Jonah Goldberg

The commentary about this affair is focused on whether or not journalists should report what they know about a crime. After all, knowingly endangering a CIA agent's identity is, and should be, a serious offense. If a plumber witnesses a crime, he has to say what he saw or he goes to jail. But not journalists. Indeed, Michael Kinsley recounts an illuminating story. "A very distinguished New York Times writer" once told Kinsley that "if the Times ballet critic, heading home after assessing the day's offerings of pli?and glissades, happens to witness a murder on her way to the Times Square subway, she has a First Amendment right and obligation to refuse to testify about what she saw." Why? Because she's a journalist!

But in all of this debate, what people seem to be overlooking is that journalists aren't always analogous to witnesses to crimes. Sometimes they're accomplices. Imagine that a vindictive government official wants to embarrass an opponent by leaking his tax returns. He steals them from confidential files and meets a reporter from the Times in a back alley. The reporter publishes them. It seems to me the reporter isn't a witness, he's an accessory. If it makes it easier to understand the point, imagine instead of tax returns it's plans for a cheap nuclear weapon Al-Qaida could make.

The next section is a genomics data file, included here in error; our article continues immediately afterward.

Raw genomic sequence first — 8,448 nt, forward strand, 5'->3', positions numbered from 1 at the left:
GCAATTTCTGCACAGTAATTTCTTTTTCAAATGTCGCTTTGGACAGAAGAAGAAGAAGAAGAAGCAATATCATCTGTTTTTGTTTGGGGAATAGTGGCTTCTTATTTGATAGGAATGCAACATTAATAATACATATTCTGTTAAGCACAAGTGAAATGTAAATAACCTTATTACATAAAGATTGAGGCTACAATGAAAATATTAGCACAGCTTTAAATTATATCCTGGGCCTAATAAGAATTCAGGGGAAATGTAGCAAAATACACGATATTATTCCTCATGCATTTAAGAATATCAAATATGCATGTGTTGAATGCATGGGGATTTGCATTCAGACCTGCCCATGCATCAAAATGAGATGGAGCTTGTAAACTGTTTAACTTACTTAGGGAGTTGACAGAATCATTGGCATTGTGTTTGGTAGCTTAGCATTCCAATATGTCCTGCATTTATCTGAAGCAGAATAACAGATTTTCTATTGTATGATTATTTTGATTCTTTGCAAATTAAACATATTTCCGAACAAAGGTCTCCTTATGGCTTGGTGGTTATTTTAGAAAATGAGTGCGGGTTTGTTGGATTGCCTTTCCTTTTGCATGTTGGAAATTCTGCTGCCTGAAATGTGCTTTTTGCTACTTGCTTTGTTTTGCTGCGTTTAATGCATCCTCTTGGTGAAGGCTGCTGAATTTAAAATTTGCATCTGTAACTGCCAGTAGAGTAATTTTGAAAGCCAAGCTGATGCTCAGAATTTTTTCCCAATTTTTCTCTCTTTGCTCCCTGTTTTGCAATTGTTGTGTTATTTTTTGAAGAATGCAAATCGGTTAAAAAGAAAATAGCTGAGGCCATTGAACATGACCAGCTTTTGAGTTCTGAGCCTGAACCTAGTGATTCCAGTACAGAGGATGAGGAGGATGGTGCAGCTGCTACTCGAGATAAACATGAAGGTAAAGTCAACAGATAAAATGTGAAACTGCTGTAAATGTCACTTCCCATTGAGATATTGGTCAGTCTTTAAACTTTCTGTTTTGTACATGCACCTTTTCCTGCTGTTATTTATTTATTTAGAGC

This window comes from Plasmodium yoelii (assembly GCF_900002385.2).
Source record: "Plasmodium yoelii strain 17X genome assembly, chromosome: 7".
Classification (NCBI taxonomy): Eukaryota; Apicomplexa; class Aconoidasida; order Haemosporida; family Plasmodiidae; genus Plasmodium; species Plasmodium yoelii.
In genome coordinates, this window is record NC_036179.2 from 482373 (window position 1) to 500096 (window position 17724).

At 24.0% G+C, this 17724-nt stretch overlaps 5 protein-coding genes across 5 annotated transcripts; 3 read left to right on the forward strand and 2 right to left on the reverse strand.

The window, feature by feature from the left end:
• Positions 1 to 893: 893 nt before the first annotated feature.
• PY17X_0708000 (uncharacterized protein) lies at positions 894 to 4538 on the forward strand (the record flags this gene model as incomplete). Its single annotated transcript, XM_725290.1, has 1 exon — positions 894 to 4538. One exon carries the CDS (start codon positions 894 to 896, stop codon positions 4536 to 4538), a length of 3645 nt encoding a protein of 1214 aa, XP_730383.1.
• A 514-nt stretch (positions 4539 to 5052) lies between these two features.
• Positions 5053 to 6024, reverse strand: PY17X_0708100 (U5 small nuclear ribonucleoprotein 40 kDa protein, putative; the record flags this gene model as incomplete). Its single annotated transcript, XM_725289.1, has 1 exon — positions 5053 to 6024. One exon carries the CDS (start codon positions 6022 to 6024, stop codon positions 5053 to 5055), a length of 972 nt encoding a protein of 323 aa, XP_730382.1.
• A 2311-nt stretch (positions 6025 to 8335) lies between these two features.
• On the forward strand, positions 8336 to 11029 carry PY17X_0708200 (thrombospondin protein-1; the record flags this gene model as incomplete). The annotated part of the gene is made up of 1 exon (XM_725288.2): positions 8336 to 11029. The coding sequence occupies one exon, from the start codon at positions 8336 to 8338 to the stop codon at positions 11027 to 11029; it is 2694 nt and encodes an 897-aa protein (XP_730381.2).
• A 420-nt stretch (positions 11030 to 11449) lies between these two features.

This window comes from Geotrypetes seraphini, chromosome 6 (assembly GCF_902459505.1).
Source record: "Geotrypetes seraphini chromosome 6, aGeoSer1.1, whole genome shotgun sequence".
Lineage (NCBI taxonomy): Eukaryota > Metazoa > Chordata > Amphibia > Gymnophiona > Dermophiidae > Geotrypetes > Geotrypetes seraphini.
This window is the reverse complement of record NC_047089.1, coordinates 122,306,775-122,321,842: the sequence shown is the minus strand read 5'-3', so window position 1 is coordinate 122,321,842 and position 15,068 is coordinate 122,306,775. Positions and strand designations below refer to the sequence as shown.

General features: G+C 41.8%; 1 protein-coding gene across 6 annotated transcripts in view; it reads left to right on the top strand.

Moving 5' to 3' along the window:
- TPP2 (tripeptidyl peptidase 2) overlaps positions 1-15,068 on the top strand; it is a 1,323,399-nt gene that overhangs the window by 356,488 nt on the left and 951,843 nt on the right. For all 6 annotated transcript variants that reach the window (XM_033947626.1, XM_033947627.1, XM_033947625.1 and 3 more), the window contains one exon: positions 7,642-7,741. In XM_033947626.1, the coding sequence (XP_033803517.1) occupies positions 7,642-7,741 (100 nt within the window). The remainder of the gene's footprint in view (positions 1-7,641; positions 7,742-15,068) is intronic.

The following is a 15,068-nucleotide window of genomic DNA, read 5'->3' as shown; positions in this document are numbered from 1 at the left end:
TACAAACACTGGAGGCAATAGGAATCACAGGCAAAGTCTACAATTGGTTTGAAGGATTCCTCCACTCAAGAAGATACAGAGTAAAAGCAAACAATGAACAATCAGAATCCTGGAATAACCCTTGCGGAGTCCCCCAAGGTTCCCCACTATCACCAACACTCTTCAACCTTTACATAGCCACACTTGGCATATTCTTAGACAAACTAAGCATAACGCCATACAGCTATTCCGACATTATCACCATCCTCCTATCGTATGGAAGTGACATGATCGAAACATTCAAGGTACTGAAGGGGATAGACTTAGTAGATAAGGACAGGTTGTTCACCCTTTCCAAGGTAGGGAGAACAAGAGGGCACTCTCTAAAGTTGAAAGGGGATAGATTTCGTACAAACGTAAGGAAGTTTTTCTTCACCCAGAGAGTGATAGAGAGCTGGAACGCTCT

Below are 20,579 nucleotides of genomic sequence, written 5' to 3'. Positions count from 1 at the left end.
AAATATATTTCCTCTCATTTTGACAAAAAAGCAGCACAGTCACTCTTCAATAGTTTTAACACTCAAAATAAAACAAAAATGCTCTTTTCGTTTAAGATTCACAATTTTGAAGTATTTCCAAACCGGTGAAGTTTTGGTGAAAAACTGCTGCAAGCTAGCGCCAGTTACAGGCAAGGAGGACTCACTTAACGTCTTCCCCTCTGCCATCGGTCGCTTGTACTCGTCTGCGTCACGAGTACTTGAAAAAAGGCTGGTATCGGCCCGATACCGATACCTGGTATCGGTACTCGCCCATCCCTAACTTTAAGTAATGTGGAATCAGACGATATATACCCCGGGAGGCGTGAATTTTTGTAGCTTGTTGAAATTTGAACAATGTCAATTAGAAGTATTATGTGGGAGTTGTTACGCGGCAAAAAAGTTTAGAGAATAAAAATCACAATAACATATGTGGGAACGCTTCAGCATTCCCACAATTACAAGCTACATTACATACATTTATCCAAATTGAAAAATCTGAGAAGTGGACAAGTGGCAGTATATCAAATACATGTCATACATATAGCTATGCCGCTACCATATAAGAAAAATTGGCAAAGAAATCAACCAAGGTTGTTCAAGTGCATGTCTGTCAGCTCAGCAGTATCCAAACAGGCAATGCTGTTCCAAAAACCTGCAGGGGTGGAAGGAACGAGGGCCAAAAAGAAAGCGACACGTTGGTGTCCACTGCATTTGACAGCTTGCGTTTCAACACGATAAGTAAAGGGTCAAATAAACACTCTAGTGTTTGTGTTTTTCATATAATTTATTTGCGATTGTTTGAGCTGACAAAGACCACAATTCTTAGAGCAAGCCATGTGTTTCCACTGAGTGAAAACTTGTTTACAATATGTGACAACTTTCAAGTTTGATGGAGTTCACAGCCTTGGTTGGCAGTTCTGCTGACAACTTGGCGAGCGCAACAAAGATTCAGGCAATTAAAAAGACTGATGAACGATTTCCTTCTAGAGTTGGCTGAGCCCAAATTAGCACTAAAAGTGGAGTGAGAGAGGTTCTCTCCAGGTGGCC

Obviously, there's a real, longstanding tension here; journalists do need some wiggle-room. But keep in mind, the Plame case isn't about a whistleblower. It's allegedly about a government official (or officials) abusing their authority. These journalists aren't exposing wrongdoing; they're concealing it.

Indeed, the reigning talking point from the First Amendment voluptuaries is that lawyers and doctors are protected from revealing secrets, why shouldn't journalists be? Well, lawyers are not allowed to help their clients break the law, and neither are doctors. If it's against the law to ID a CIA agent, why should journalists - including Novak - be automatically off-the-hook?

What's particularly ironic is that the big media lawyers fear the courts will allow blanket shield for journalists because there's no way to exclude one-man-band Web journalists - i.e. bloggers - from the new right. And what's the point of giving the nobility a new privilege if any peasant can take advantage of it, too?

Jonah Goldberg

Jonah Goldberg is editor-at-large of National Review Online,and the author of the book The Tyranny of Clichés. You can reach him via Twitter @JonahNRO.
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